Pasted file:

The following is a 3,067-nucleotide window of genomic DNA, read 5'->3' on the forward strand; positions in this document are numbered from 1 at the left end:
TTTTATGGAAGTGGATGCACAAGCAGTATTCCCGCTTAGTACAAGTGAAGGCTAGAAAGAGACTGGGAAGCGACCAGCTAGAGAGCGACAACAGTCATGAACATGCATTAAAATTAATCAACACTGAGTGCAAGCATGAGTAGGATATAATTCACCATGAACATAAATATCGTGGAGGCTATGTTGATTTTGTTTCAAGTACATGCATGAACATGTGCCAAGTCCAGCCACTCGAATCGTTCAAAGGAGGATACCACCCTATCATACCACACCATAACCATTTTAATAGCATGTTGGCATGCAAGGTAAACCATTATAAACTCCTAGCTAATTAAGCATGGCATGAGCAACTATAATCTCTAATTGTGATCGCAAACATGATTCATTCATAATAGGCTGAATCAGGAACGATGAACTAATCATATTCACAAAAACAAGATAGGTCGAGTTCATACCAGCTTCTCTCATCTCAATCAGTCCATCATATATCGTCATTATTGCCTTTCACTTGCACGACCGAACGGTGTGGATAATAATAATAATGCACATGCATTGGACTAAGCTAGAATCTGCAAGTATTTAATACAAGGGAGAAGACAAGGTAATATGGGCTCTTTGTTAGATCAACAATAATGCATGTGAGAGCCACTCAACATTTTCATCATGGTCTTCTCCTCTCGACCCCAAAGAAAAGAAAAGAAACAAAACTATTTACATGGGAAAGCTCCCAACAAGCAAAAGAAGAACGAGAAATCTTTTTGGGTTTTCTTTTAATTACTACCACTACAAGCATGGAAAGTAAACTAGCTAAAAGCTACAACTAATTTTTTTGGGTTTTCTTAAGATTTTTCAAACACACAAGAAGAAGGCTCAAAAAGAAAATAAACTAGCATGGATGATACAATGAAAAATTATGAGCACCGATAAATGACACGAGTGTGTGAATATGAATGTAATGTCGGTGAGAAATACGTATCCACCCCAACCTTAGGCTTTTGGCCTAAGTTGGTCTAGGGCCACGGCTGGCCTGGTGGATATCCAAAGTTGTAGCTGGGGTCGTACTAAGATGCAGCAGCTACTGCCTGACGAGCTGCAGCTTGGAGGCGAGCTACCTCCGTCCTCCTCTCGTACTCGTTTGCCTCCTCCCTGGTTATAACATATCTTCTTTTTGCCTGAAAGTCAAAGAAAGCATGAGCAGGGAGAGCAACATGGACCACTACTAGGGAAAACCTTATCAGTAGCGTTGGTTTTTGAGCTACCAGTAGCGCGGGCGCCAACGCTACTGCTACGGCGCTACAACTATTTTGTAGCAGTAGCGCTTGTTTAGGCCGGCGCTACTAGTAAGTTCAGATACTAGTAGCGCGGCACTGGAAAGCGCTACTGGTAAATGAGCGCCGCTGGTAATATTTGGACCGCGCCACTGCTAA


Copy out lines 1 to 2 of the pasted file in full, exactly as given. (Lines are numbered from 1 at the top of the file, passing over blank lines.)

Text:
The following is a 3,067-nucleotide window of genomic DNA, read 5'->3' on the forward strand; positions in this document are numbered from 1 at the left end:
TTTTATGGAAGTGGATGCACAAGCAGTATTCCCGCTTAGTACAAGTGAAGGCTAGAAAGAGACTGGGAAGCGACCAGCTAGAGAGCGACAACAGTCATGAACATGCATTAAAATTAATCAACACTGAGTGCAAGCATGAGTAGGATATAATTCACCATGAACATAAATATCGTGGAGGCTATGTTGATTTTGTTTCAAGTACATGCATGAACATGTGCCAAGTCCAGCCACTCGAATCGTTCAAAGGAGGATACCACCCTATCATACCACACCATAACCATTTTAATAGCATGTTGGCATGCAAGGTAAACCATTATAAACTCCTAGCTAATTAAGCATGGCATGAGCAACTATAATCTCTAATTGTGATCGCAAACATGATTCATTCATAATAGGCTGAATCAGGAACGATGAACTAATCATATTCACAAAAACAAGATAGGTCGAGTTCATACCAGCTTCTCTCATCTCAATCAGTCCATCATATATCGTCATTATTGCCTTTCACTTGCACGACCGAACGGTGTGGATAATAATAATAATGCACATGCATTGGACTAAGCTAGAATCTGCAAGTATTTAATACAAGGGAGAAGACAAGGTAATATGGGCTCTTTGTTAGATCAACAATAATGCATGTGAGAGCCACTCAACATTTTCATCATGGTCTTCTCCTCTCGACCCCAAAGAAAAGAAAAGAAACAAAACTATTTACATGGGAAAGCTCCCAACAAGCAAAAGAAGAACGAGAAATCTTTTTGGGTTTTCTTTTAATTACTACCACTACAAGCATGGAAAGTAAACTAGCTAAAAGCTACAACTAATTTTTTTGGGTTTTCTTAAGATTTTTCAAACACACAAGAAGAAGGCTCAAAAAGAAAATAAACTAGCATGGATGATACAATGAAAAATTATGAGCACCGATAAATGACACGAGTGTGTGAATATGAATGTAATGTCGGTGAGAAATACGTATCCACCCCAACCTTAGGCTTTTGGCCTAAGTTGGTCTAGGGCCACGGCTGGCCTGGTGGATATCCAAAGTTGTAGCTGGGGTCGTACTAAGATGCAGCAGCTACTGCCTGACGAGCTGCAGCTTGGAGGCGAGCTACCTCCGTCCTCCTCTCGTACTCGTTTGCCTCCTCCCTGGTTATAACATATCTTCTTTTTGCCTGAAAGTCAAAGAAAGCATGAGCAGGGAGAGCAACATGGACCACTACTAGGGAAAACCTTATCAGTAGCGTTGGTTTTTGAGCTACCAGTAGCGCGGGCGCCAACGCTACTGCTACGGCGCTACAACTATTTTGTAGCAGTAGCGCTTGTTTAGGCCGGCGCTACTAGTAAGTTCAGATACTAGTAGCGCGGCACTGGAAAGCGCTACTGGTAAATGAGCGCCGCTGGTAATATTTGGACCGCGCCACTGCTAA